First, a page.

Here's my short response.
Subject: RE: Why don't FP's talk about their clinical problem solving prowess?

Many may consider pride in one's skills to be "sinful", but our specialty, possibly because of our humility- misguided or not, is indeed "complicit" in medicalizing American life, as Allen Perkins, MD, MPH notes, and, as I believe, helping to bankrupt America by co-dependence with a mis-aligned Medical Industrial Complex. 

We have moved beyond McWhinney,  who wrote and spoke of the clinical methods and skills of Family Physicians, but forgot to integrate his message in many of our teachings. We now understand in a different way that "all our patients will die". That fact dampens clinical pride a bit and enhances our relational connections with patients for the long haul. 
Intense celebration of diagnostic wizardry and "high fives" for clinical acumen give way to quests for better understanding of the human condition. Patients teach us that allowing them to be human and protecting them from medical misadventures is part of our job. Another part is validating their humanity and their sufferings. The heartfelt quietness of the slow dance with the human condition is instructive.  Family Physicians Dance well, but we may dance slow.  
We love the dance. BUT, it doesn't do much for the quarterly return on the investment of Wall Street or help the budget of the local hospital that may own our practice and expect us to feed it. Many questions face Family Medicine.


Comments are invited.  What do you think?


  1. I love this post. I get so tired of people thinking FPs are "just GPs". We are EXPERTS in what we do and that is DIAGNOSTICS. We are in charge of directing the care for patients. If we don't make the diagnosis or at least come close, the patient will not get the right tests, the right specialists or the right treatment. We save health care dollars because we are SO good at diagnosis that we don't have to just randomly order every test in the book. I'm proud to be an FP and I'm proud of the fact that I can often get a diagnosis when others can't.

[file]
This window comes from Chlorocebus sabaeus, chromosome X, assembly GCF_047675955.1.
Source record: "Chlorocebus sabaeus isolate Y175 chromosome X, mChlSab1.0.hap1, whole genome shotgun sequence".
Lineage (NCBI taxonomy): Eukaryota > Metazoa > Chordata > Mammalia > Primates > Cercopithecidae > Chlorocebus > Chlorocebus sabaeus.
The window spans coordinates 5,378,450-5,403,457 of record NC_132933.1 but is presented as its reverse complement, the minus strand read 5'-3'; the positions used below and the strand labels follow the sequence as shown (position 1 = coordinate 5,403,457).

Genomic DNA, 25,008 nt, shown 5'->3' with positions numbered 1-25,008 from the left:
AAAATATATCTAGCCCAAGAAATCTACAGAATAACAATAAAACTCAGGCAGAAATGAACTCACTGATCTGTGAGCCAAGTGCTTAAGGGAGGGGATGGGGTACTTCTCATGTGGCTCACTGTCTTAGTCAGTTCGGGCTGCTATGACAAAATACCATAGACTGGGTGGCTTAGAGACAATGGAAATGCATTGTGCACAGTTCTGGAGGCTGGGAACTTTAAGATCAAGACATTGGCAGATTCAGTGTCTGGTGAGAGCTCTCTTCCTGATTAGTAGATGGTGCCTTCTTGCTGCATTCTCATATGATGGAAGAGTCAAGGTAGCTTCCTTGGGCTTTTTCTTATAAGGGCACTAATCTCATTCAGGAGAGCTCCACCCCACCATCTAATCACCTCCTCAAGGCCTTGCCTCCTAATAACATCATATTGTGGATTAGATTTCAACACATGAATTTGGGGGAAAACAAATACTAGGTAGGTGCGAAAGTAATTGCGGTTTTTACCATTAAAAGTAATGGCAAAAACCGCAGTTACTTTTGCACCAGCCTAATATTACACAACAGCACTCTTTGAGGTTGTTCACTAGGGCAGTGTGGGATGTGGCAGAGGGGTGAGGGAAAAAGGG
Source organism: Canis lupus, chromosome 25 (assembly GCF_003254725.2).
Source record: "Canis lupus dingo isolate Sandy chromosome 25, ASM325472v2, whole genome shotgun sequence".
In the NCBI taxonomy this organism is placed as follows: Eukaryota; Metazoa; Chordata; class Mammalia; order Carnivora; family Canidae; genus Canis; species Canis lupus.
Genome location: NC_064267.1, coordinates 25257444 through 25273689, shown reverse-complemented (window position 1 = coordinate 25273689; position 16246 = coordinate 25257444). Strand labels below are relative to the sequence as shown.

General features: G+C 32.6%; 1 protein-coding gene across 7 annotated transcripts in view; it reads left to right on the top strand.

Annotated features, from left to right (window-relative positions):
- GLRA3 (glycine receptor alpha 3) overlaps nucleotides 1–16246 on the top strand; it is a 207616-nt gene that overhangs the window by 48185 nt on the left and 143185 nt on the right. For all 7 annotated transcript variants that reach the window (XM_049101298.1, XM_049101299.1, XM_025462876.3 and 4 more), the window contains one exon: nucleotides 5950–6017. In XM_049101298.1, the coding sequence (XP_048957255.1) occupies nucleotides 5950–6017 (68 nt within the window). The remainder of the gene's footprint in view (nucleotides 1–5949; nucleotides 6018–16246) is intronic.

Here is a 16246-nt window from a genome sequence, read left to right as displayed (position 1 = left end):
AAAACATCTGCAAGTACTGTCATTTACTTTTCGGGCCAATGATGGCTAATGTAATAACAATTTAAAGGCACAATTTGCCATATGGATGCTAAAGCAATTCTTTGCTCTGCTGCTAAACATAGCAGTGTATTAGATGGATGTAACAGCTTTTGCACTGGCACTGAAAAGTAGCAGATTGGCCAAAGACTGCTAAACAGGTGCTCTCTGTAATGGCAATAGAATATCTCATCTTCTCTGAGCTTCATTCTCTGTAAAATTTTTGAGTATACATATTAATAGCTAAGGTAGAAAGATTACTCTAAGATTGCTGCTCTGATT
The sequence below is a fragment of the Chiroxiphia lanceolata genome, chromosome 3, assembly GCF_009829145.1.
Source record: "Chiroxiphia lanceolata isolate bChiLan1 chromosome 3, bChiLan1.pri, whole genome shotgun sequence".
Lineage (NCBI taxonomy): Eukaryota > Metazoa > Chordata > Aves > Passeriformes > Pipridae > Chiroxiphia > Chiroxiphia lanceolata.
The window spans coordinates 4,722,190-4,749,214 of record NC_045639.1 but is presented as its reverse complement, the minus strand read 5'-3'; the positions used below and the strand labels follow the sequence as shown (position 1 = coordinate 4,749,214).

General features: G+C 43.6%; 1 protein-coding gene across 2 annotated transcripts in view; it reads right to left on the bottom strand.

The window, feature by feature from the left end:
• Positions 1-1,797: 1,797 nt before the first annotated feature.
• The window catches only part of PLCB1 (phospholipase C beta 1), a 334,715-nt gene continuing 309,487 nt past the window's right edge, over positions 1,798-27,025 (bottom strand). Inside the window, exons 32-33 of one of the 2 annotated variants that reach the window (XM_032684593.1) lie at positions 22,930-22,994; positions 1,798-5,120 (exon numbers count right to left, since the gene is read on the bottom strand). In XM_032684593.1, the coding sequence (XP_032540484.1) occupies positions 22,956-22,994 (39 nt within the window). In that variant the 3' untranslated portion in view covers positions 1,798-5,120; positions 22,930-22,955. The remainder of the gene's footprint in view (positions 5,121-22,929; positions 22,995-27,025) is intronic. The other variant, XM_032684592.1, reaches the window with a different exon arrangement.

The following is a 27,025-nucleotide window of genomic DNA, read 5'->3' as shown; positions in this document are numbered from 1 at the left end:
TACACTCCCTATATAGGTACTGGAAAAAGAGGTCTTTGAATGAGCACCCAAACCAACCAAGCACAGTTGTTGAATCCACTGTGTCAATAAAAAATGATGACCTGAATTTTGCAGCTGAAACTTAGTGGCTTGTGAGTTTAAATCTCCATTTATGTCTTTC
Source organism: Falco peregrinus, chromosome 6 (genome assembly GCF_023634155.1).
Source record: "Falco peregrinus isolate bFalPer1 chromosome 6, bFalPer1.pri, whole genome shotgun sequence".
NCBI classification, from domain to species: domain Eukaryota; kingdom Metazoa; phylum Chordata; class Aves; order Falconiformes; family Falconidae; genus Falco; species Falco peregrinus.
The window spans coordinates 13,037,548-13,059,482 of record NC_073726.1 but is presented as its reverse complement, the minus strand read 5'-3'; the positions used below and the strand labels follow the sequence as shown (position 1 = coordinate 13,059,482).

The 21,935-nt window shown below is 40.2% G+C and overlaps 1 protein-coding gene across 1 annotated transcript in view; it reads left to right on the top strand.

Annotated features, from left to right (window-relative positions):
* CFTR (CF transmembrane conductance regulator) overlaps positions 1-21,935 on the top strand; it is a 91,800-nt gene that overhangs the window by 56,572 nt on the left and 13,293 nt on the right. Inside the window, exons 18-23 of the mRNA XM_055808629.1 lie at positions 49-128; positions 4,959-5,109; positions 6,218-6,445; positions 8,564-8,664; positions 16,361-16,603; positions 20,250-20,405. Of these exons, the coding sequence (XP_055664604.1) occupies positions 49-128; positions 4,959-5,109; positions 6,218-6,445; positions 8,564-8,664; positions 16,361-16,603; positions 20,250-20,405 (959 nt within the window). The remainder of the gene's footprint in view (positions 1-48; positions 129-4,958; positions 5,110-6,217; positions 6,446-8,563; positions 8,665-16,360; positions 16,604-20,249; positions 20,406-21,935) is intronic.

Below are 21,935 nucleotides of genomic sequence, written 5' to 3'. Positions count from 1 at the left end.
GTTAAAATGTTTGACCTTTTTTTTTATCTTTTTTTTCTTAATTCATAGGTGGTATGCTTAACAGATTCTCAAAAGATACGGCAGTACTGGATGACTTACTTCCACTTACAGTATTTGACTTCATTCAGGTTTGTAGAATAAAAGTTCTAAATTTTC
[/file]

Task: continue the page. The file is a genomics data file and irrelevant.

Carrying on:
2. I think my FP is stronger in diagnostics than some of the specialists I see. The key traits I observe are looking at the bigger picture and good listening skills.

    At the risk of jinxing myself, I don't see them resting on the laurels of disease/patient/medical stereotypes or getting stuck in one groove of thinking.

    Specialists are like a stubborn one way road with no exit. FPs read off a bigger map.


  3. Thanks for the comments Dr F to F. Your FP pride is refreshing and helpful to the cause of good health care.

    Thanks for your input about the family medicine approach to relating and diagnosing differently than narrower specialists.

    Pat Jonas, MD

  4. I agree with POP. My family physician is a great diagnostician. I love how he can listen to an odd assortment of symptoms and pull everything together to know how to treat the problem and explain it clearly.

    Specialists just get a vague idea about things outside their specialty and refer patients to a different specialty to get things figured out.

    Family Physicians are selling themselves short if they don't realize what good diagnosticians they are.